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Kaua e whakatauira Maori tena koe

Alan Titchall, managing editor, Contrafed Publishing

Maoridom has become a ‘political’ football in recent years and if you need to translate the heading (‘Don’t stereotype Maori, please’) then think about the way Maori words are being gratuitously thrown into communications; not to foster our second official language but to appear ‘politically’ PC under a Government pushing its contentious dual-governance/partnership ideology.

So many news services, associations, and government departments and local council communications are throwing around te reo Maori as if the country is already articulately bi-lingual (and with some very odd pronunciation: kora – kia ora; Moldy – Maori; and cudy – kauri tree).

The percentage of Kiwis that claim to be able to hold a normal conversation in Maori in the last census was 21 percent of the 16.5 percent of us who ‘identified’ as being Maori. Those who can read tuhi Maori in any depth would, I suspect, be far less. 

This hasn’t discouraged a trend over recent years for government departments and associations rebranding in te reo and labelling new entities and reforms in long-winded, abstract titles with Maori words with multiple meanings. Waka Kotahi (our national Transport Agency) means ‘lone canoe’; ‘Taituara (previously the Society of Local Government Managers) simply means, even with a macron, ‘support’. Both were apparently gifted by Maori. How one is gifted one of their own official languages is not clear. 

The Crown-recognised iwi (Maori tribes) and hapu (sub-tribes) organisations around the country have a vital legal and social role as tribal representatives and trustees of valuable assets and the well-being of members and their future. However, they are very independent and different in terms of their identities, including rohe (territorial boundaries), customs, mythologies, kawa and tikanga (marae protocol), and even their tuhi and te reo accents. Yet, these different cultural tribes are often stereotyped as ‘iwi’ and one collective identity. Or worse, described as ‘mana whenua’ which means ‘territorial interest/authority’ not Maori, and can be applied to anyone, as te reo Maori is an official language.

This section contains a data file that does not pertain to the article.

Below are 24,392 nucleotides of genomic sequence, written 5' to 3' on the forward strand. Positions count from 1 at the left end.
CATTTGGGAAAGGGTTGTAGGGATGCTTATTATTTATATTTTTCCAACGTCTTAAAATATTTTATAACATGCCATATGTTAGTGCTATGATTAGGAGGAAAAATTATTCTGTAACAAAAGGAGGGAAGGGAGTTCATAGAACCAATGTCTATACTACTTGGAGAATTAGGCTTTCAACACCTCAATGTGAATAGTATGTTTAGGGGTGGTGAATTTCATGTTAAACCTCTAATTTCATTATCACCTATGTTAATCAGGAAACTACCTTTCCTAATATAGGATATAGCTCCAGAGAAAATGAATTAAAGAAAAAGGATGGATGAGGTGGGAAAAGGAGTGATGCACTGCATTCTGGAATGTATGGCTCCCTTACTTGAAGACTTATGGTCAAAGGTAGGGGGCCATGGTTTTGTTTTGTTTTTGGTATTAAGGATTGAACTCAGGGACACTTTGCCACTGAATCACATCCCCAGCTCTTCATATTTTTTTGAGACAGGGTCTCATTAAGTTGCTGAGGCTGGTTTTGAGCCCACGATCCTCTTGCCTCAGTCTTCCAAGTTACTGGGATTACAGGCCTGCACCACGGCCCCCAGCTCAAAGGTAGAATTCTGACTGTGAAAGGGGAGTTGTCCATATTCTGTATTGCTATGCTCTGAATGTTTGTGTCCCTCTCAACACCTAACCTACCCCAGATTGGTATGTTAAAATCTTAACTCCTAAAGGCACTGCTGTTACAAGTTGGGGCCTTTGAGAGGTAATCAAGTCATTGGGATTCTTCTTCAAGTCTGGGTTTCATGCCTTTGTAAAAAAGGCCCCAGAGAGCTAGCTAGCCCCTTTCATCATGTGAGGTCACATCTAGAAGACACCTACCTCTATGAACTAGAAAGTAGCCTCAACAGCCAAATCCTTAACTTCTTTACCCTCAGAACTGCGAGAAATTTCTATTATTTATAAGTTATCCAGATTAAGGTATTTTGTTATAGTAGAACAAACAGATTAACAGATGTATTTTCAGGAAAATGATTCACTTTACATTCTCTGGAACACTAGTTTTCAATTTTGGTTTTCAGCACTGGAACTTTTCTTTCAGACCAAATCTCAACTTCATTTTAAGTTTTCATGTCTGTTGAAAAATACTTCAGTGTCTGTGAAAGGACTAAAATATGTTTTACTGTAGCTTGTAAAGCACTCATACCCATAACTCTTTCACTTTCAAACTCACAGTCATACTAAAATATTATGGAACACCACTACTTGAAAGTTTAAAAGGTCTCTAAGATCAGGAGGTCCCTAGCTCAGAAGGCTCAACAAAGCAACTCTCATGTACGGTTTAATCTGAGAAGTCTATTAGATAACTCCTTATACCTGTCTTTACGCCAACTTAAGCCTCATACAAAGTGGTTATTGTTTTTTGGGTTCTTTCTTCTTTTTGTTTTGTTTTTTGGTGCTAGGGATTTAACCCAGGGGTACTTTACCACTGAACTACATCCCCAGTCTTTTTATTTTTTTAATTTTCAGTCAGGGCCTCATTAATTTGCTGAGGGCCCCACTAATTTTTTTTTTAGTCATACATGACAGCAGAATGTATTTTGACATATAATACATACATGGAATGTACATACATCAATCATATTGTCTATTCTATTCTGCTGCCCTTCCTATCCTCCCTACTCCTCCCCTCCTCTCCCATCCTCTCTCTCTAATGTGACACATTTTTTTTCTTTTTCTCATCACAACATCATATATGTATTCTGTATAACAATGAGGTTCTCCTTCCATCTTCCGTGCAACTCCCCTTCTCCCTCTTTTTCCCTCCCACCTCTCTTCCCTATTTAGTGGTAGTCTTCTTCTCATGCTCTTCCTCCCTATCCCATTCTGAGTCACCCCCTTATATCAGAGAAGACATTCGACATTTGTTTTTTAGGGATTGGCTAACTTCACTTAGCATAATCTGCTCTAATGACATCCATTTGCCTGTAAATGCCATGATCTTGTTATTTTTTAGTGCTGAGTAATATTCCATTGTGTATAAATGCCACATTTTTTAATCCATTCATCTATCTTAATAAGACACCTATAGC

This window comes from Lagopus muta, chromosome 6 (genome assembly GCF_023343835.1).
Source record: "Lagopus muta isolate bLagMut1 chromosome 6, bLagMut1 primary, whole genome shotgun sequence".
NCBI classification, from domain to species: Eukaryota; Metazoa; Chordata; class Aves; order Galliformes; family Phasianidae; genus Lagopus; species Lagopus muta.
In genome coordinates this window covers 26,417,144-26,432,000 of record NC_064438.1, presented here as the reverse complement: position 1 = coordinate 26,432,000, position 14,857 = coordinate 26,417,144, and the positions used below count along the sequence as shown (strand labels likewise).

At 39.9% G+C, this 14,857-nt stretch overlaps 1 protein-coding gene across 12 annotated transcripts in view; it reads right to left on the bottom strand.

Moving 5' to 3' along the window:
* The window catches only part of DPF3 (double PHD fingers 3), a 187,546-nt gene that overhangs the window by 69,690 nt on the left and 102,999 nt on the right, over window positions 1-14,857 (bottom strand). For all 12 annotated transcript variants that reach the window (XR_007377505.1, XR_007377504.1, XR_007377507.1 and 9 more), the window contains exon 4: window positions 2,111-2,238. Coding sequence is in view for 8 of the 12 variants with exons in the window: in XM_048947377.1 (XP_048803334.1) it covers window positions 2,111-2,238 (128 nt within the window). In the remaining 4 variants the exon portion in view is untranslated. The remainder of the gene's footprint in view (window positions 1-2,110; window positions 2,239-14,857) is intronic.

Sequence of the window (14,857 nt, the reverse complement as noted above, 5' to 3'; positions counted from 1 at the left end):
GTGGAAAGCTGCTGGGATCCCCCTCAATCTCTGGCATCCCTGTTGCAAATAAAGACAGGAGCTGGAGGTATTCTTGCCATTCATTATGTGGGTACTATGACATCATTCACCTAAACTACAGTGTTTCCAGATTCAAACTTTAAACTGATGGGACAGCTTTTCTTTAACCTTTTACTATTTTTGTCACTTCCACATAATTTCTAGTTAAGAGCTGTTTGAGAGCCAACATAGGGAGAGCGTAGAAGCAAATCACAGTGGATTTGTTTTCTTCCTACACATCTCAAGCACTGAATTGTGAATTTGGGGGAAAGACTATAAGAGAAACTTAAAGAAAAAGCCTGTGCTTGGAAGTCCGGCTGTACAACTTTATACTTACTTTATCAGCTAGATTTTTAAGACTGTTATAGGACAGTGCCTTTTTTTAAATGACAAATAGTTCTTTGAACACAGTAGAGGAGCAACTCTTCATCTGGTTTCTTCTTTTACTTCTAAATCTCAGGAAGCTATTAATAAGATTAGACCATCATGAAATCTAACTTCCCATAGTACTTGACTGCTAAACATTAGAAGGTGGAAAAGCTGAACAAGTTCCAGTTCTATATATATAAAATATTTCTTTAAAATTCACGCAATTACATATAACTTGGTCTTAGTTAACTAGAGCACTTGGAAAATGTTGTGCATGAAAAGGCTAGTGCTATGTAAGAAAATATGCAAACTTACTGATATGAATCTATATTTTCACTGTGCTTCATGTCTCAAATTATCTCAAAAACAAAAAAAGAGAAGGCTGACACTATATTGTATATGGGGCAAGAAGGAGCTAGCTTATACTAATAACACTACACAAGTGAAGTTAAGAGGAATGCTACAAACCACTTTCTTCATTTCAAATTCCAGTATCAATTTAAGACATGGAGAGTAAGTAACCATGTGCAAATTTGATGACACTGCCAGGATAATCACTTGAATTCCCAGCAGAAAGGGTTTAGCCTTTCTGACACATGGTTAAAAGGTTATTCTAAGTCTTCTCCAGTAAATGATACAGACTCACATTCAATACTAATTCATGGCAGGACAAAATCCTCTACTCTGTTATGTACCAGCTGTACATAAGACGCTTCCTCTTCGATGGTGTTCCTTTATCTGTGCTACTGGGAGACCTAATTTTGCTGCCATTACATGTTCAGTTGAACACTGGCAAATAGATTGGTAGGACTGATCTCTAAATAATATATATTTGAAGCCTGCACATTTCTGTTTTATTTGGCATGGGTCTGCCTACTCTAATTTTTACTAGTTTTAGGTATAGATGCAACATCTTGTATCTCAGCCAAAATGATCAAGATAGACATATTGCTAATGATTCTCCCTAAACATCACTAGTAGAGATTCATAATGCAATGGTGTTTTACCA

The expression ‘tangata whenua’ (people of the land) has poetic license, but what waves of immigrants should it be applied to, and how many generations later does it take to earn this entitlement, and at what point does it draw thin in terms of diluted DNA? Again, politics usually dominates meaningful social anthropology and councils and government departments are fond of stereotyping and lumping ‘anyone’ of Maori descent (who ticks the box, anyway) into some imagined indigenous ‘race’ to be treated differently than other Kiwis in the 21st century. It’s an approach that better reflects a 19th century Western social anthropological view of indigenous peoples (particularly Rousseauian) than the realities of 200 years of immigration, mixed DNA and acculturation in the 21st century.

The broader community of  New Zealanders with Maori heritage (through genealogy and social whanaungatanga) have little or no tribal affiliations and many of them, including some of my rellies, do not identify with the taha Maori world view. Respect that, tena koe.

While I whole-heartedly endorse the fostering of spoken and written Maori language, and general culture (I was raised surrounded by it), I suggest that the next time you throw te reo Maori into your communications – ask yourself – is this is just being gratuitous and, unintentionally, stereotyping Maori culture for political purposes? 

The next time you write “consulted iwi”, try elaborating on the actual tribe/s you refer to, what it was about, what for, and what did you and they get out of it? Otherwise, it just sounds like platitudinous political PC box-ticking. And that’s nui at the moment.

The author has no political party affiliations.

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